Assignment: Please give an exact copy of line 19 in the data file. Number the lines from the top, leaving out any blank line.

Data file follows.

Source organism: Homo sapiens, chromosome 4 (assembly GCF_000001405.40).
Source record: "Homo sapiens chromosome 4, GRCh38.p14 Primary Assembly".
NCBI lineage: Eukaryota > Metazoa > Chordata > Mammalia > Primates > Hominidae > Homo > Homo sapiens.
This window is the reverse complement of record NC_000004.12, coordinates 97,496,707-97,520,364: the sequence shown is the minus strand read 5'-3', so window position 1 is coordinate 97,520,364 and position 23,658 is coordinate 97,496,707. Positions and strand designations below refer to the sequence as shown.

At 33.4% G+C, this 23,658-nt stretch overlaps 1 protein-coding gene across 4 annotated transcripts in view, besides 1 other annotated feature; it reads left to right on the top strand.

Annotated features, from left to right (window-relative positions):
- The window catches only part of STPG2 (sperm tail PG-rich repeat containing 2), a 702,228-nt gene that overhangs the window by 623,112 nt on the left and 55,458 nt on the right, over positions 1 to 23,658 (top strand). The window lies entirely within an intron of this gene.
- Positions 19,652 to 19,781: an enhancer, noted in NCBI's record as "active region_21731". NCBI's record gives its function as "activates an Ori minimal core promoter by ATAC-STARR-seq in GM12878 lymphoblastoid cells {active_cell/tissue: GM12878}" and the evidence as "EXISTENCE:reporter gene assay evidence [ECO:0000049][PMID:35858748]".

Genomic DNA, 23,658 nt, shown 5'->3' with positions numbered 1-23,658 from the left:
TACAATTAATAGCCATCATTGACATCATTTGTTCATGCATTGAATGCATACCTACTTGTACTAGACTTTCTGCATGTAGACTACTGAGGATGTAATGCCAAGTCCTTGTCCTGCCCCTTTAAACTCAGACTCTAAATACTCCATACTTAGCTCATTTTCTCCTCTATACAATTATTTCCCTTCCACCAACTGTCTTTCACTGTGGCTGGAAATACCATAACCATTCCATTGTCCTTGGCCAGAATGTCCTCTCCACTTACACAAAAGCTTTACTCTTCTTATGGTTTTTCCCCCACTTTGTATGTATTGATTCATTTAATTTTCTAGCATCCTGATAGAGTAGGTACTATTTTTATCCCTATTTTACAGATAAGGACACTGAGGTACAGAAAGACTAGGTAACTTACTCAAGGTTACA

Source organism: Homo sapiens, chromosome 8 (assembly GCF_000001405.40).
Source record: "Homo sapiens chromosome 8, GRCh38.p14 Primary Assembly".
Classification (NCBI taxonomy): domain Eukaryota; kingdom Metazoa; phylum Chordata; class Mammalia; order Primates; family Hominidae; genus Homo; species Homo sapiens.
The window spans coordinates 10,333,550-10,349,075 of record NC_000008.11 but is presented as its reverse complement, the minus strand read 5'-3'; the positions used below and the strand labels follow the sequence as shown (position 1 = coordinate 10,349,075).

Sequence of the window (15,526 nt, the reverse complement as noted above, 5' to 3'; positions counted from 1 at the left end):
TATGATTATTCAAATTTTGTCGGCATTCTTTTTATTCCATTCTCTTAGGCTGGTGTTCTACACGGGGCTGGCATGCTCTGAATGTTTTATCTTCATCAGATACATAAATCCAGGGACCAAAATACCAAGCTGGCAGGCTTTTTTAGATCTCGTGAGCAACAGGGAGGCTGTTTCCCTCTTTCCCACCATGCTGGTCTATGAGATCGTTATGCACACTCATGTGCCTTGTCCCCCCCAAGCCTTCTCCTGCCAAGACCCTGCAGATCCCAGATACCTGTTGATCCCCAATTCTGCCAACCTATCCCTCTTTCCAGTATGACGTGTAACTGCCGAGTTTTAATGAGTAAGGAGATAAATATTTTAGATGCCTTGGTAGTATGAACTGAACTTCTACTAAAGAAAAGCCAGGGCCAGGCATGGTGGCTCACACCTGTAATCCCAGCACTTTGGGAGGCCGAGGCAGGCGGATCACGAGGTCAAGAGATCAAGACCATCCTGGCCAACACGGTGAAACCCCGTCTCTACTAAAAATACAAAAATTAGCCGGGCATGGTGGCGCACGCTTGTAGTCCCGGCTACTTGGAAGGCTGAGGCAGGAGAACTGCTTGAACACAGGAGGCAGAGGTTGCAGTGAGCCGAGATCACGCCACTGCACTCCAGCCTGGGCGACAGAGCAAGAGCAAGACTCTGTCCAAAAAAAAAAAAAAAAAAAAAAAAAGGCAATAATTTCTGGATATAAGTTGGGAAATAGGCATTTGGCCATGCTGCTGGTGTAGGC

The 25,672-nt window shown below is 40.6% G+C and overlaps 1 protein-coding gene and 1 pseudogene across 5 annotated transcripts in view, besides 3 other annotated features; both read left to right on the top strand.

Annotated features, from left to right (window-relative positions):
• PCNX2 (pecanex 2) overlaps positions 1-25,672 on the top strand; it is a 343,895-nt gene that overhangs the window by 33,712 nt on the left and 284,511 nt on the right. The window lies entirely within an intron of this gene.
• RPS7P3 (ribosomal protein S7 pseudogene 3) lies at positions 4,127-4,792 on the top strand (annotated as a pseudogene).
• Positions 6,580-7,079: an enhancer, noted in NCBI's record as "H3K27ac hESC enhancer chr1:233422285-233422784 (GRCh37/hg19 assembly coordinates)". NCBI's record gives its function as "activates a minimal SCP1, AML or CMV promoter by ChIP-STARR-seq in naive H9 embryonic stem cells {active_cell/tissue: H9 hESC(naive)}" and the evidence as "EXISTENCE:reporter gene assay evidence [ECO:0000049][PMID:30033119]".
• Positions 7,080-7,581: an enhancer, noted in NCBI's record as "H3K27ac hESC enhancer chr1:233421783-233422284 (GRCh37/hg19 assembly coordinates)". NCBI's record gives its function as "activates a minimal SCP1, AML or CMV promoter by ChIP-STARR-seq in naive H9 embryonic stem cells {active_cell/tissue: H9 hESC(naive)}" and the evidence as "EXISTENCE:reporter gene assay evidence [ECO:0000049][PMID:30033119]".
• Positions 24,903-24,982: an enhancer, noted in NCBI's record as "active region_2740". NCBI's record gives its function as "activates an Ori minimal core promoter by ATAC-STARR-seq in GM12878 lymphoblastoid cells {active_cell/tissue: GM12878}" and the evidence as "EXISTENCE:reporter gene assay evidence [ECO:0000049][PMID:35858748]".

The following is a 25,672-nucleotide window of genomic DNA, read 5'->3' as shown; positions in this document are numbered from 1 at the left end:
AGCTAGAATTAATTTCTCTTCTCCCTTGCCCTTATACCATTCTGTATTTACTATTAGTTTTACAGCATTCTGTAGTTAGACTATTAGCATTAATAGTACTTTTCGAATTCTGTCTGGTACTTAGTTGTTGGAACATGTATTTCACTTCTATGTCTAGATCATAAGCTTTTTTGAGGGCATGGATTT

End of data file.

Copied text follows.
• PCNX2 (pecanex 2) overlaps positions 1-25,672 on the top strand; it is a 343,895-nt gene that overhangs the window by 33,712 nt on the left and 284,511 nt on the right. The window lies entirely within an intron of this gene.